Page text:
The research, entitled Better Housing for the Ageing Population in Northern Ireland, was conducted by Dr Karim Hadjri a senior lecturer from the School of Planning, Architecture and Civil Engineering at Queen’s University.
Dr Hadjri said: “The Essential Role of Sheltered Housing Northern Ireland - the consortium of sheltered housing providers - estimates that housing associations in Northern Ireland provide over 10,000 sheltered flats and bungalows for older or disabled people. This is a third of their overall stock of social rented housing. Many older people rely on this accommodation to allow them to maintain their independence, whilst having easy access to support and assistance.
“There are over 300 sheltered housing schemes in Northern Ireland registered with the Elderly accommodation Council. This research aimed to find out whether or not this accommodation meets their needs, and outlines how sheltered housing can be made as accessible, safe and comfortable as possible for residents.
“It seems that older people who live in sheltered accommodation are generally satisfied with their homes, particularly with the level of comfort and safety and the standard of private areas, such as bedrooms and bathrooms.
“They are less satisfied, however, with communal areas, such as living areas and gardens. There are also concerns about the layout of some accommodation, the accessibility and ease of use of kitchens and storage areas, the standard of alarm systems, noise levels and temperature.
“Whilst some sheltered accommodation developments in Northern Ireland are of a very high standard, others show room for improvement. 10 out of the 26 buildings surveyed during this research were less than satisfactory. Older people deserve to feel happy, comfortable and safe in their homes, and some simple modifications can help ensure that this is the case.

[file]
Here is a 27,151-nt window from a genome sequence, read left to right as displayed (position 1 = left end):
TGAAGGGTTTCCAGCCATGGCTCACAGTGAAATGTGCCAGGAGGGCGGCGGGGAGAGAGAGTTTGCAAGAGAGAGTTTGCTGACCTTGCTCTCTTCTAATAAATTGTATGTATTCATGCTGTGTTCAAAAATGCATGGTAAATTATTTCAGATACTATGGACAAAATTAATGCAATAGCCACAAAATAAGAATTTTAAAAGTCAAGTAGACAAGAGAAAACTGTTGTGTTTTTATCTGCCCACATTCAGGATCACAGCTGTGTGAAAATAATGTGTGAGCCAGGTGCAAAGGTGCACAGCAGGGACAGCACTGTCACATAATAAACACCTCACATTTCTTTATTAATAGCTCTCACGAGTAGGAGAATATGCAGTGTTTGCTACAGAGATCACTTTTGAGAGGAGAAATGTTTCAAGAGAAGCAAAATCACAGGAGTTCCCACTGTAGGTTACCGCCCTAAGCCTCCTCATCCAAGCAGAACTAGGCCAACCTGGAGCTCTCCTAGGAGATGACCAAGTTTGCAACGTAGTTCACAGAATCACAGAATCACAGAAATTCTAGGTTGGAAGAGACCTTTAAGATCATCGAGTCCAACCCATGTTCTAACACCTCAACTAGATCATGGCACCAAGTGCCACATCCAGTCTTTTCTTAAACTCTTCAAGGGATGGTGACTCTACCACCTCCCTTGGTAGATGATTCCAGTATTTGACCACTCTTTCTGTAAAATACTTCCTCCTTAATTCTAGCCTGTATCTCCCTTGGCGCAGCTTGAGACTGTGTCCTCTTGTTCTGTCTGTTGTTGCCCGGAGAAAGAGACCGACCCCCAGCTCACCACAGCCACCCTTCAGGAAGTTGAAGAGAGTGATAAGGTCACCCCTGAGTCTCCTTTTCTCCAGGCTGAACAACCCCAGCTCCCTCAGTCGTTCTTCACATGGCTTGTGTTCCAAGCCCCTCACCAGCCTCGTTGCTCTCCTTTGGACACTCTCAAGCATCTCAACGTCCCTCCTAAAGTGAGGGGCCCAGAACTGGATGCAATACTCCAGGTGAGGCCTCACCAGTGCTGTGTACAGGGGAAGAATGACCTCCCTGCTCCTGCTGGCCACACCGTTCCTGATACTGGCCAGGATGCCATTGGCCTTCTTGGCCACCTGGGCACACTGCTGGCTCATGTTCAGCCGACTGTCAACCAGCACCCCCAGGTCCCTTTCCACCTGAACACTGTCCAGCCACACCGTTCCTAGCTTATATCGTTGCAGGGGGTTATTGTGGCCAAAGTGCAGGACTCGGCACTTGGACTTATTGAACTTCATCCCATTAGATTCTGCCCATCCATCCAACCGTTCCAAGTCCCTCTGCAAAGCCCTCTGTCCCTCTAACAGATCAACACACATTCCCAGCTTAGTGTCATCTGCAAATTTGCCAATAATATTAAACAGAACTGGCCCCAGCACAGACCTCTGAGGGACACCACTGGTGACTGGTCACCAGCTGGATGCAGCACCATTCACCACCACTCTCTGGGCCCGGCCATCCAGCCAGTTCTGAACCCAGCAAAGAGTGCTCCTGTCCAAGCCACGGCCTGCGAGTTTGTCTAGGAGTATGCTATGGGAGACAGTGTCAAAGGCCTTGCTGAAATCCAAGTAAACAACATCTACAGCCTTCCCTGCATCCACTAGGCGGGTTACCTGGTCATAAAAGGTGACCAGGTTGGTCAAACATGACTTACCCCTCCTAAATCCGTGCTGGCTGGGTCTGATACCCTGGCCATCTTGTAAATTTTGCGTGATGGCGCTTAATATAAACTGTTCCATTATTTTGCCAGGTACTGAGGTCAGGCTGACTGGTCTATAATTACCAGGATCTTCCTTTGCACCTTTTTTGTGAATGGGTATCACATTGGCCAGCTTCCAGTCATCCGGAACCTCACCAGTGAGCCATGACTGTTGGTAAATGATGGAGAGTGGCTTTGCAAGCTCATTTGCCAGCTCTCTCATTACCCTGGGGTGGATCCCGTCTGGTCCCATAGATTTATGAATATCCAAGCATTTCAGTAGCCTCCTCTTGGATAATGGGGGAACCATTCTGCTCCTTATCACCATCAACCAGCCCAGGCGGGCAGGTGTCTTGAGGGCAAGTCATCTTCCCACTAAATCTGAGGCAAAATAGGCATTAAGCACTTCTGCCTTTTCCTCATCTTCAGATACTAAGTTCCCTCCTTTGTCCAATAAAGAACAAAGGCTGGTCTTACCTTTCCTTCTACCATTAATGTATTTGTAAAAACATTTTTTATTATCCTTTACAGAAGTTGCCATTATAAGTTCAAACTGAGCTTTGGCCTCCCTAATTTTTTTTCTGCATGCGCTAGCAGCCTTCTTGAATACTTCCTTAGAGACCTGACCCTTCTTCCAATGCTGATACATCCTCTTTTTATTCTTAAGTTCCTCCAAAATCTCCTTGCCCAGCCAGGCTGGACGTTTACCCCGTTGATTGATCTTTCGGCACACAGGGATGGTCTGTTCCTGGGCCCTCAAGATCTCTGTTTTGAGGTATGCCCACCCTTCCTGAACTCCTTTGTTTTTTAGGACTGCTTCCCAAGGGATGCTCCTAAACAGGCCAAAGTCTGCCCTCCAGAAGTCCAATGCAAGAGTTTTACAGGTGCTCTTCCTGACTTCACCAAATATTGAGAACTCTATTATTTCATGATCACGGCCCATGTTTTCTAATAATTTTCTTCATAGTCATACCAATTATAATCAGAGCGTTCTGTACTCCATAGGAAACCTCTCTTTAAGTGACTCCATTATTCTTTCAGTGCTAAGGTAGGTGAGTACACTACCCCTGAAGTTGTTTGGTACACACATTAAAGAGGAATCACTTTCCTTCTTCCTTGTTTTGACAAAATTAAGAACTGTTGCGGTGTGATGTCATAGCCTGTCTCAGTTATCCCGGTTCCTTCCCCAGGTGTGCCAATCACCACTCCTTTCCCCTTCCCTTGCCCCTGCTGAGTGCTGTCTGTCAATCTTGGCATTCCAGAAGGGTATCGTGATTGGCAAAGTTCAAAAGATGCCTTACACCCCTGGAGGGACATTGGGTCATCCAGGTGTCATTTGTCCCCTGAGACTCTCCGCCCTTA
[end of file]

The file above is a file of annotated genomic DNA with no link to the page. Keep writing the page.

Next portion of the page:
“Using clear signage and coded colour schemes to denote areas that are used for different purposes would make it much easier for older people to find their way around buildings.
“Providing space for residents to personalise their homes with their own furniture and decorations allows them to put their own mark on their flat or bungalow. Locating sheltered housing within established neighbourhoods and close to amenities, such as shops, post offices and religious buildings, also helps older people feel like they belong to the local community. This allows them to enjoy an active social life as they get older, minimising the risk that they will become lonely or isolated.
“Providing effective alarm systems, good lighting and easy access to emergency doors also helps older residents feel safe at home. This should therefore be a feature of every sheltered accommodation development.
“Along with existing regulations, this research can help inform the development of further guidance for those who plan housing for older people, ensuring that they have the comfortable, secure and accessible living space that they deserve.”
Vice Chancellor of Queen’s, Professor Peter Gregson, said: “This research is the fourth study to have been completed by Queen’s on behalf of the Changing Ageing Partnership, through the Institute of Governance in the School of Law.
“Funded by Atlantic Philanthropies, CAP helps us understand more about people’s attitudes to ageing and challenge the negative stereotypes of ageing that exist in our society. Research is an essential step towards that fuller understanding and provides a basis for further developments.”
Joan Cosgrove from Newtownabbey Senior Citizen’s Forum said: “This research is of utmost importance, because it involved and informs those who it was researching. I hope that the Assembly takes it on board and acts upon it.”
The research report will be launched on Thursday 22 May at 12.15pm at the Institute of Governance at Queen’s University, 63 University Road, Belfast.
Lisa Mitchell | alfa
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